In reality, though, we probably can’t afford a house. I don’t want to buy a condo but I’d be open to a townhouse (with no one above or below.) A townhouse might not be a horrible idea since the outside of the home would be fixed by the HOA and we could focus on upkeep of the inside only. I’d prefer no shared walls at all, but given our income, we’re going to have to compromise somewhere. I don’t want to be on the bottom floor in a condo, though, with people walking upstairs. Right now I’m in a 2 floor apartment and we’re on the second floor. The walls are thin and we can still hear things through them, but it’s not too bad…

For buying property, according to the Smart Asset calculator, we can afford a $1,000,000 home (with a $200k down payment.)

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The problem is, we can’t get a heck of a lot for $1M here. I did include a $700 a month HOA (which is high but reasonable for some of the communities I’ve been looking at closer to work) — we’re not going to get a house for $1M.  And this assumes I’ll be keeping my job of at least $160k income and my husband $55k income for 30 years consistently starting at the beginning of the mortgage. So much for early retirement.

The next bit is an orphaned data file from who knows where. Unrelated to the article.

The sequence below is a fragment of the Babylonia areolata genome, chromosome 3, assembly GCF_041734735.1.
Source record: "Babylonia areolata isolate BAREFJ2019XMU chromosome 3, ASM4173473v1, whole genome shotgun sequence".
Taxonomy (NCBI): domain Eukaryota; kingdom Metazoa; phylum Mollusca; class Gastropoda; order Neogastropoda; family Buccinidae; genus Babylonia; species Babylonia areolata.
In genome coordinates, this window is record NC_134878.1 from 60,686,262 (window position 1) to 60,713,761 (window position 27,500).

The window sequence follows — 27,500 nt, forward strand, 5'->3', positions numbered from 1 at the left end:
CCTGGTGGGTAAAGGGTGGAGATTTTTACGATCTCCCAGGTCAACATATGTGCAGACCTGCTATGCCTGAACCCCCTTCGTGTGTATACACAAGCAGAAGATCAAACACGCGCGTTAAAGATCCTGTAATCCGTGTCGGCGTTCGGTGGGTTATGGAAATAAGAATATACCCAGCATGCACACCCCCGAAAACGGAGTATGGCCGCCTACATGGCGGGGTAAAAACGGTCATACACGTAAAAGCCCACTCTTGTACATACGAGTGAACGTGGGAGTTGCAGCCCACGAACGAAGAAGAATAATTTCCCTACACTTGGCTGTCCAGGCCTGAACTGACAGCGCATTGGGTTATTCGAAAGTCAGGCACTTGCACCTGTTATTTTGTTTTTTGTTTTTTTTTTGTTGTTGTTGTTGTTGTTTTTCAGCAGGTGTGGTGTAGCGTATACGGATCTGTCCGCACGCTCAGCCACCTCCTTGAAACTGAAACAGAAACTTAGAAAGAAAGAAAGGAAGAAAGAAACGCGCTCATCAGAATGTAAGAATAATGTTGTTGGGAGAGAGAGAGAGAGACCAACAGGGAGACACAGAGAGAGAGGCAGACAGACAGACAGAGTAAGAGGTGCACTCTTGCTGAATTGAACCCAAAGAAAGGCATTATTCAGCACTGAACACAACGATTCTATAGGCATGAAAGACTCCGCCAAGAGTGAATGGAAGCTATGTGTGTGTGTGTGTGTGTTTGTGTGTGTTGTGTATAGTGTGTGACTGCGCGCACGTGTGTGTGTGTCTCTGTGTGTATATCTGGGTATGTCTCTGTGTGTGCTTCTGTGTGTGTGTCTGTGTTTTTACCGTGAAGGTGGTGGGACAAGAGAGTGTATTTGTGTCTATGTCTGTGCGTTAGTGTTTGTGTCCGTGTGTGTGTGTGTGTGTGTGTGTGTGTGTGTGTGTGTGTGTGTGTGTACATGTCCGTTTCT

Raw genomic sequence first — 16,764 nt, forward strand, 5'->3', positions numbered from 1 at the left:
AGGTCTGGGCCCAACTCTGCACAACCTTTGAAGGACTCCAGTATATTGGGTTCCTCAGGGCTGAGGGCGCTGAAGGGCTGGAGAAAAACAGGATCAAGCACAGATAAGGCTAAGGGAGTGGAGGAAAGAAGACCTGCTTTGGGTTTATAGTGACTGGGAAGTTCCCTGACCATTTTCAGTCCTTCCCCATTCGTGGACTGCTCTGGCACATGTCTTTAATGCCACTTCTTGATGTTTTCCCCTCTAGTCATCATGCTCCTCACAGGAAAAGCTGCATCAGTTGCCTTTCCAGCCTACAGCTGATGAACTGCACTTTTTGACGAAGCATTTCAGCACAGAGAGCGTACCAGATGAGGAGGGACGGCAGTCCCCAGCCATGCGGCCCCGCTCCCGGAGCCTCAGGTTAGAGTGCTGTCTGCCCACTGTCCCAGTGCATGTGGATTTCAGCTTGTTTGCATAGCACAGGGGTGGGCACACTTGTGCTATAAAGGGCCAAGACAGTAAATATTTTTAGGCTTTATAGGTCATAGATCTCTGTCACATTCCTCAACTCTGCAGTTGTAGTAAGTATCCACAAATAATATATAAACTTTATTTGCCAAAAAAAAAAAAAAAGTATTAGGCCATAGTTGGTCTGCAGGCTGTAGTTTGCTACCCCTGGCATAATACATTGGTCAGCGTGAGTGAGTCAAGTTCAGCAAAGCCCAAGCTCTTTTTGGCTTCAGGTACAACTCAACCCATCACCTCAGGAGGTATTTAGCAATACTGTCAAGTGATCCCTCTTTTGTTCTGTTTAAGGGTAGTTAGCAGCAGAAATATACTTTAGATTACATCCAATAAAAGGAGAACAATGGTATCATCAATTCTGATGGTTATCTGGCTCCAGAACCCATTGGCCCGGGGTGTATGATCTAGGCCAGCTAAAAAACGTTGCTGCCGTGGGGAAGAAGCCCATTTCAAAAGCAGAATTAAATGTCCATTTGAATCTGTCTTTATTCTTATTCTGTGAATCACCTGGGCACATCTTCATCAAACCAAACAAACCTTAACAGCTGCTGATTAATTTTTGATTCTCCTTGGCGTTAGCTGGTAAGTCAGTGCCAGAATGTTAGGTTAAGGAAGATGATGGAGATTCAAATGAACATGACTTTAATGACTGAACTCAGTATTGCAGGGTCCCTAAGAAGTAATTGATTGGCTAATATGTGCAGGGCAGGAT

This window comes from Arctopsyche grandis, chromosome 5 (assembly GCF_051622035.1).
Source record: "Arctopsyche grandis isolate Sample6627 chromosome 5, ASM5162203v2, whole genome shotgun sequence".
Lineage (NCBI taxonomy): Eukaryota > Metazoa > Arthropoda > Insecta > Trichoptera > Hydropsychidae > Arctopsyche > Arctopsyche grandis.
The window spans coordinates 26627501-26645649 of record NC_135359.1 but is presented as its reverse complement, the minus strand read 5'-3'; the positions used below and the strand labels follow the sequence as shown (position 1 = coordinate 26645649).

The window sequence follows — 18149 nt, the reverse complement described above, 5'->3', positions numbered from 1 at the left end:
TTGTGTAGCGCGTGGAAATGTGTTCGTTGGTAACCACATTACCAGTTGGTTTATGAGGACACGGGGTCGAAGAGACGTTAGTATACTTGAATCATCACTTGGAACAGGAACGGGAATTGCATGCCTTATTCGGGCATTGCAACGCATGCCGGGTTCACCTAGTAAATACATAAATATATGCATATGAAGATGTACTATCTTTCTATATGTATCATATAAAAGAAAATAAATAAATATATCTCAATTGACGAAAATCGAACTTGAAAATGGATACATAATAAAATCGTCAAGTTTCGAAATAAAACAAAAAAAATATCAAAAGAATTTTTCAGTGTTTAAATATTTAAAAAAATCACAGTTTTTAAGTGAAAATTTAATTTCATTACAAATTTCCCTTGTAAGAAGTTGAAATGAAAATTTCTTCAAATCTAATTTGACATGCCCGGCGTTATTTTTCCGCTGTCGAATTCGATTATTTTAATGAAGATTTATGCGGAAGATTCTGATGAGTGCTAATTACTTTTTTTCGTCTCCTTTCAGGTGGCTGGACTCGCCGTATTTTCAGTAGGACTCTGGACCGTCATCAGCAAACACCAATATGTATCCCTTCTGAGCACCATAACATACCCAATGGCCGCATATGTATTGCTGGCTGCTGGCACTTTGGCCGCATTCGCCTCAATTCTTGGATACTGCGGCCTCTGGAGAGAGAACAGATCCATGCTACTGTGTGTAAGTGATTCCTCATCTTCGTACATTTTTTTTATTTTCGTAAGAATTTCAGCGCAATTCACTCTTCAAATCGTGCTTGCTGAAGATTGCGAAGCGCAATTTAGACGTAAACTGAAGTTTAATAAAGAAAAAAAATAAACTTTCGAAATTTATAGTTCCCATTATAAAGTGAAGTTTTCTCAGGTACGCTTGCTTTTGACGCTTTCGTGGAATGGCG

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So, we could go that route. Find a $1M 2br, 2ba townhouse (still very hard to do around here) and hope that we keep our jobs for the next 30 years. If our total monthly payment is $6000, and I paid $3000 a month and hubby paid $3000, then… I’d be ok with $4000 left in post tax money a month… but he’d be using his entire salary on the mortgage. It would be very tight. Maybe in 20 years we’ll have a lower monthly payment then a comparable mortgage. But we’ll also be stuck if prices go down or we need to move for a job. It’s probably not a good time to buy… and it wouldn’t be horrible to wait one more year anyway and stay in the 1 bedroom to save up money for a downpayment… but it seems silly to move closer to work and pay $3500-$4000 a month for a two bedroom… at that point, shouldn’t we just bite the bullet and buy a home?

 

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Can We Afford Life on a dual-income, one Teacher’s Salary?